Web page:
“You are anxious and worried about many things. There is need of only one thing. Mary has chosen the better part and it will not be taken from her.” (Luke 10:41–42)
Sometimes, like Mary, I can sit at the Lord’s feet for seemingly hours listening to (reading) His words in scripture, putting myself in the setting, sensing what is there for me that day, and enjoying that moment. It’s quite peaceful and the peace is a gift for which I’m grateful. However, there were other times in my life when it wasn’t a good idea to do this.
We bring to our prayer all that we are including all that we suffer. When anxious, overwhelmed, and overworked it’s probably good to take a break or a few short breaks during the day for Mary’s sort of prayer. You know, take a deep breath, sit a bit, and at least notice the gift of life and say a short prayer of thanks. Better yet, get yourself in the habit of adoration, reflection, and quiet. It will serve you well later.
When painfully depressed however, sitting and reflecting may not be the best thing to do especially if the focus seems to end up on the pain, making it worse. St. Teresa of Avila told her depressed sisters to go outside and walk in order to pray. She knew that walking outside sometimes makes it easier to take the focus off our selves and on to the goodness of God. Forcing our attention to the scenery, sensations of a warm or cool breeze, sounds of birds, leaves rustling on trees, or believe it or not, a ticking clock (reminder of time on earth that we’ve been given) then following those observations with a short prayer of thanks is a perfect prayer for one depressed.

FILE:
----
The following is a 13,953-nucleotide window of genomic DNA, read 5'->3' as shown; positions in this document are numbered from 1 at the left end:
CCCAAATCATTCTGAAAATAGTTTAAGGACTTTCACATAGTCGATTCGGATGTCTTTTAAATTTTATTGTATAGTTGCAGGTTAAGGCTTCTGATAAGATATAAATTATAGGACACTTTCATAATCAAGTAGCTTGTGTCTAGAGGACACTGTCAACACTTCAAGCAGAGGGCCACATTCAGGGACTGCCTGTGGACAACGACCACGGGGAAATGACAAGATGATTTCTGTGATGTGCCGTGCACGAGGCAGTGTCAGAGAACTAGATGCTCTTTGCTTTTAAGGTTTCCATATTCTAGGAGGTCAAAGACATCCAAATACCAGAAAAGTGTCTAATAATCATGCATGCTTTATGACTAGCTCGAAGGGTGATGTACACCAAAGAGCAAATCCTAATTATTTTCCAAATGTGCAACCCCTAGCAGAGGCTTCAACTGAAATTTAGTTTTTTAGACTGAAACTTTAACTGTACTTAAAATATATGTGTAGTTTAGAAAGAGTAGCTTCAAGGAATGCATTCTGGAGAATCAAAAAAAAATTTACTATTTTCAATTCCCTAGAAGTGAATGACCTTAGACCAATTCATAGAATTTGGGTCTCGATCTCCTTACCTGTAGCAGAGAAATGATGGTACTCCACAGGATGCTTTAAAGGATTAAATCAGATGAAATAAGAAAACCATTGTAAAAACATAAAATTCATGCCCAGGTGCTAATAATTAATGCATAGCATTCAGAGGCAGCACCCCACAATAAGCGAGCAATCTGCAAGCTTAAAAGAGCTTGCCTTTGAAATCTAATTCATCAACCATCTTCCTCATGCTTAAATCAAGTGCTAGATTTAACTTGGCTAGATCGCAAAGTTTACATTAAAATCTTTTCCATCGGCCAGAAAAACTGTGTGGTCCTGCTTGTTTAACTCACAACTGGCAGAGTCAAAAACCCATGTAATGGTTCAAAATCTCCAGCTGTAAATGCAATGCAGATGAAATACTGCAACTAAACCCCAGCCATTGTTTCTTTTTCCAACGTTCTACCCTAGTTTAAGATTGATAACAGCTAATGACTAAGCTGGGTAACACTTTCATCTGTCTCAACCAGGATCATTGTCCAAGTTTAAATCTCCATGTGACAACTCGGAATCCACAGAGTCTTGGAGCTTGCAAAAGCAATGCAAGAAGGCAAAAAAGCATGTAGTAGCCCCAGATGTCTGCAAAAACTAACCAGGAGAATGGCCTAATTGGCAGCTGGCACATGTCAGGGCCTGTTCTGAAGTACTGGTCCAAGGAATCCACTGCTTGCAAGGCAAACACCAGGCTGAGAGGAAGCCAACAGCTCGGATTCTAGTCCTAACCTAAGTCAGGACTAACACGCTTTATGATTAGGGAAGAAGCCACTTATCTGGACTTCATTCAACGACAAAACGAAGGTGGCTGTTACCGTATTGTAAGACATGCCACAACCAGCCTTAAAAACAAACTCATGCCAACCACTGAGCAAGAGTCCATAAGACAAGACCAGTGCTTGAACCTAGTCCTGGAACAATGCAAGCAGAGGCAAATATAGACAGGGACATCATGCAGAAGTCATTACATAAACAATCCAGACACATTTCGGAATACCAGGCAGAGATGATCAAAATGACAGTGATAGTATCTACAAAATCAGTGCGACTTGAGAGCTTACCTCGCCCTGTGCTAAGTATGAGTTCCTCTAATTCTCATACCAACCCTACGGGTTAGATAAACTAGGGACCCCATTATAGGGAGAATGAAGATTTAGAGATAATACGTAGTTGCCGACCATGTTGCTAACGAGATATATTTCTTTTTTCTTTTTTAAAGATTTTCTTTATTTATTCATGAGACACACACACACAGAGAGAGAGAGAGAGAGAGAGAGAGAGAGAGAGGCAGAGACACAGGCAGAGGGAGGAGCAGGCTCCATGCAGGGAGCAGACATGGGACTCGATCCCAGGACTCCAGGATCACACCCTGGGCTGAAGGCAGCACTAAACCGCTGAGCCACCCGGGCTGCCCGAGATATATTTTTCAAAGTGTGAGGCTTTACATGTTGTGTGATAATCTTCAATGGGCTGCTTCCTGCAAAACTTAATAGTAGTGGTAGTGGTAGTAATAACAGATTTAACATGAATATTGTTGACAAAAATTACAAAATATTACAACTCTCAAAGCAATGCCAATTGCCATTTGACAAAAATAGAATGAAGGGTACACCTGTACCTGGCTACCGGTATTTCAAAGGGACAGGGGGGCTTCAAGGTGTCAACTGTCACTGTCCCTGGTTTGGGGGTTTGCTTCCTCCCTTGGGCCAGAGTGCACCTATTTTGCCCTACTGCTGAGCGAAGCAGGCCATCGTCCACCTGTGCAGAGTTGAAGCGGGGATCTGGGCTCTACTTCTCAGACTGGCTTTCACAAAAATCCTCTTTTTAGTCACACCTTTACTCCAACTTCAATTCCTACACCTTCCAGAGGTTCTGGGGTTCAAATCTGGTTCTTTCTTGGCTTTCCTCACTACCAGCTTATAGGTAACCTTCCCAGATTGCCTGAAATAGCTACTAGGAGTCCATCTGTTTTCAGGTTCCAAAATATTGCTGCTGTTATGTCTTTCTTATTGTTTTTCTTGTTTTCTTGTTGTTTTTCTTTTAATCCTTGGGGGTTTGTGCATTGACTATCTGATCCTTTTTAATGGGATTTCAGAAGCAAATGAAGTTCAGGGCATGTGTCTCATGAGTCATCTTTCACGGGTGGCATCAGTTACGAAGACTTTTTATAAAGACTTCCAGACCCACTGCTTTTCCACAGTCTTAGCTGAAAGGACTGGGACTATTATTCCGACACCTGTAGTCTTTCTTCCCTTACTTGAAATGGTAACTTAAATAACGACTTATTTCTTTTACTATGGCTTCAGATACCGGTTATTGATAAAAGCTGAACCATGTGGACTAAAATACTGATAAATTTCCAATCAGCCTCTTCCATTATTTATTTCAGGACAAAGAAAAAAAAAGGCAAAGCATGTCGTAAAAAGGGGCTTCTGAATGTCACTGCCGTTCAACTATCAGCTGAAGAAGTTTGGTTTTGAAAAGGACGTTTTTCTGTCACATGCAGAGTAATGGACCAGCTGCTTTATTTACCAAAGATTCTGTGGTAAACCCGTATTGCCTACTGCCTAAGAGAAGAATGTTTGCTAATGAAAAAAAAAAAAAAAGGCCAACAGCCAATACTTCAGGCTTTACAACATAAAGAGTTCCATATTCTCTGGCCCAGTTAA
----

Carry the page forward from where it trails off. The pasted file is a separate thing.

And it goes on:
So sit before the Lord like Mary when it is healthy for you to do so but should that way prove to evolve into a negative ruminating take St. Teresa’s advice. Do something different. Prayer is for gazing upon our Lord, not ourselves. Losing our selves in Him is the point. Wherever you can do that best is fine by Him.